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USA 1 Trinidad and Tobago 2, 2010 World Cup Qualifier


AP Photo

In a match that was little more than an opportunity for second choice players to improve their standing, the US dropped its first game of World Cup qualifying 2-1 to an experienced, stronger Trinidad and Tobago (T&T) side.  The result was huge for T&T; it propelled them to second place, three points ahead of Guatemala which was upset by Cuba 2-1.  With just one match remaining T&T is set to qualify for the final round of qualification at the expense of the Guatemalans.

A sloppy field and hot, humid conditions made for an ugly game devoid of chances or creative interplay.  I was excited to get a chance to see young players like Freddy Adu, Jozy Altidore, Jose Torres, Michael Orozco, Danny Szetela, Maurice Edu and Charlie Davies play in a pressure environment on the road against a regional rival’s best players.  Unfortunately no player positively stood out in this game, an absolute luxury earned by grinding out results on the road and routing opponents at home.

Starting negatively, Edu was a liability for the Americans.  His first touch and passing were so off that I checked more than once to see if he was wearing concrete boots.   Frankie Hejduk’s crossing was terrible.  He had four or five opportunities to play dangerous balls from deep positions but his crosses never beat the first defender.  I am a staunch supporter of Frankie and greatly appreciate his contributions to the US team, but his inability to create scoring opportunities tonight with the time and space he had is inexcusable.  Perhaps the biggest mistake was made by Altidore, just a few minutes after he was instrumental in creating the US goal.  Altidore reached out and grabbed the shirt of his mark while a corner kick was flying in; the decision was rash, naive and unneccessary.  The referee correctly whistled a penalty, which was the difference in the game.

On the more positive side, Brad Guzan looked solid in the net.  He was sure-handed and decisive and not at fault for the two goals conceded.  In the center of defense Michael Orozco and Dan Califf were solid; they were exposed once, but on the whole won their individual battles.  Heath Pearce also defended ably and in the second half pressed forward and disbalanced the Trinidadians.  Torres was a calming presence in the center of midfield; his passing was crisp, smart and often positive.  Several times I saw him imploring his teammates to be patient and possess the ball.  Kljestan was decent; with a better pair of cleats or perhaps a better pitch he could have been more influential.  He again showed flashes of the smart, creative player who makes his teammates better.  Adu was very good.  In his limited touches he consistently beat players off the dribble and played dangerous balls forward.  The only criticism I have of him is that he didn’t find the ball enough and that is more an indictment of his teammates than Adu.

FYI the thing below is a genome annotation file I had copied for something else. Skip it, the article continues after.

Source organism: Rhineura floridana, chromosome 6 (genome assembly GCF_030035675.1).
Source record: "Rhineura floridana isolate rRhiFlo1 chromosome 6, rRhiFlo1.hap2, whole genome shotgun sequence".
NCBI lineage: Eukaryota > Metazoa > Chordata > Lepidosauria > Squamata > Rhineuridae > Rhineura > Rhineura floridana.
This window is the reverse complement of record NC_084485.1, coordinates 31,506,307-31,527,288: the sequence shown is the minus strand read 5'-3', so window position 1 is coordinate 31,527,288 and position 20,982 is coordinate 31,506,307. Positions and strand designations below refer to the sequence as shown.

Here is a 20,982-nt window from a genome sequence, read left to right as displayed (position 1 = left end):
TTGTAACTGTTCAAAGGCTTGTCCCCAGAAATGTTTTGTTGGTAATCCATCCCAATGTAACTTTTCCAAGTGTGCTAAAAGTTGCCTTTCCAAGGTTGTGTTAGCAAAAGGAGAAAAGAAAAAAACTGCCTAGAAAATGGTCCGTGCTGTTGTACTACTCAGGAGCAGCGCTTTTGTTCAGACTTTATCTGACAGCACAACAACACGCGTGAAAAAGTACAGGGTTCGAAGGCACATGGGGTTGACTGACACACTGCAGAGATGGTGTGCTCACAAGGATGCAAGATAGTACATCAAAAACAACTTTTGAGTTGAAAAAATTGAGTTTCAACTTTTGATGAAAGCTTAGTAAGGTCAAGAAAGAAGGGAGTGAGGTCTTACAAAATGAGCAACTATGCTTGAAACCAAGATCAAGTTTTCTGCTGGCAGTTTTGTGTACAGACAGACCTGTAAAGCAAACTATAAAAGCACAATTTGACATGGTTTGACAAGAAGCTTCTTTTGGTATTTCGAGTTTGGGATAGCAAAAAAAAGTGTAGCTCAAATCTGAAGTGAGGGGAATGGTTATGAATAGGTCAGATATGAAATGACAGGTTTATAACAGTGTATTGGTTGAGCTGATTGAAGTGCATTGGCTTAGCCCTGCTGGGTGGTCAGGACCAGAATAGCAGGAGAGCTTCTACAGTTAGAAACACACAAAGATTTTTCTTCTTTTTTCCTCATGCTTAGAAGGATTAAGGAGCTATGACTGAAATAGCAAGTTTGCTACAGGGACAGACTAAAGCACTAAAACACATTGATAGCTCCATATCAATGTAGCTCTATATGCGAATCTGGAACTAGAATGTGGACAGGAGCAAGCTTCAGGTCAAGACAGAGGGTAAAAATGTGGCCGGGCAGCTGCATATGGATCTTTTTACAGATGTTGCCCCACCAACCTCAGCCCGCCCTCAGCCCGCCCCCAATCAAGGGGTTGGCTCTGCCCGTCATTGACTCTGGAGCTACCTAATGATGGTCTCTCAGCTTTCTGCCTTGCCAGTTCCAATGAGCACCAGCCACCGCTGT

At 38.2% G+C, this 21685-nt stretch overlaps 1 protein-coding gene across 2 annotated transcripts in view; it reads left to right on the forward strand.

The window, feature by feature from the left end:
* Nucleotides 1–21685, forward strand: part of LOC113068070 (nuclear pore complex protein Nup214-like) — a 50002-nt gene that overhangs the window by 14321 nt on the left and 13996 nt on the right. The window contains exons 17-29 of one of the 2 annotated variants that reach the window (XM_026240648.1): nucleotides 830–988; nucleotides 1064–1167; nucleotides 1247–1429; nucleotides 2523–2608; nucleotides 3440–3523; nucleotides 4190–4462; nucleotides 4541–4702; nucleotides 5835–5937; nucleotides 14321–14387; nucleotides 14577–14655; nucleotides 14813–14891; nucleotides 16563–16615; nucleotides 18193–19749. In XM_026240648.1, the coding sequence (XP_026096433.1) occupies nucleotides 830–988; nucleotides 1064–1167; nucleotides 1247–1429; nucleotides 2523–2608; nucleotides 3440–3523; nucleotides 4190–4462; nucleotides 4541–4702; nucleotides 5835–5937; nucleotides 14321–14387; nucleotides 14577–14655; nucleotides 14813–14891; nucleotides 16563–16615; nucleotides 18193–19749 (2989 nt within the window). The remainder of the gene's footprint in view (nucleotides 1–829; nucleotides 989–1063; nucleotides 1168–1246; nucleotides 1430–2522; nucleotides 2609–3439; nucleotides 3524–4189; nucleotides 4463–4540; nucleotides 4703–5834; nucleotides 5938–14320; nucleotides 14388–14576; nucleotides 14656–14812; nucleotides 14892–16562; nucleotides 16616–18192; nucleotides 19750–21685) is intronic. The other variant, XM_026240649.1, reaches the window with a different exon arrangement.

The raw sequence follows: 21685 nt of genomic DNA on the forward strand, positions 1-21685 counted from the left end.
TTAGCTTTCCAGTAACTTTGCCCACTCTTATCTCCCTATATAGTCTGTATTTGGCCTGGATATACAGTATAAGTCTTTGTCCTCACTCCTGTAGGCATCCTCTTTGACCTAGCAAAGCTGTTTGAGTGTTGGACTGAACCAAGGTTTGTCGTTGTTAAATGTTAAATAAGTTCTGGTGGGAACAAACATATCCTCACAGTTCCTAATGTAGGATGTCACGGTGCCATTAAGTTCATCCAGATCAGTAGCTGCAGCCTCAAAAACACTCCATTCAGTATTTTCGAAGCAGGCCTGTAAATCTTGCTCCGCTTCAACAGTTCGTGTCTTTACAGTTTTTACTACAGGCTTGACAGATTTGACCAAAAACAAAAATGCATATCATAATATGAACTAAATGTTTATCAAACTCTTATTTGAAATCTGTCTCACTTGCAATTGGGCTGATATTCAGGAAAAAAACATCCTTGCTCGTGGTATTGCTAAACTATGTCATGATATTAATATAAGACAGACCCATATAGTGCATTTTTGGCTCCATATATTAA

Two other players who were successful getting forward are captain DaMarcus Beasley and Altidore.  Both were incorrectly ajudged offside on clear goal scoring opportunities in the first half.  With a better assistant referee the US has a much better shot of going up 1-0 or 2-0 in the first half, which would have obviously had a large impact on the match.  Beasley was more influential in the first half when he stayed wide left.  As he drifted more and more into the already congested middle, his impact waned.  Altidore found little joy as the lone front runner, but he battled valiantly.  His stick-to-ittiveness resulted in the US goal; after picking up a deflected ball he beat the committed keeper and found Davies in front of the open net.  Altidore was not effective winning or holding the ball, an important role for target forwards.  He is dangerous in front of the goal and good with the ball, but his ability to relieve the defense by holding the ball needs to improve.  Davies was the first substitute for the US.  In addition to getting the goal, he injected energy and ergency into the US attack.  His speed and tenacity are excellent attributes that will prove useful in the coming years.  In just over six minutes Szetela played a good cross, but had little time to exert any other influence.

For me tonight’s match validated Bob Bradley’s player selection for the first four matches.  The only player who looked ready for more time is Freddy Adu.  With one more game in the already decided qualifying group in November and then a few friendlies in the winter, this young crop of players will gain international experience and deepen the player pool.  Good move Bob Bradley, the future is looking brighter already.

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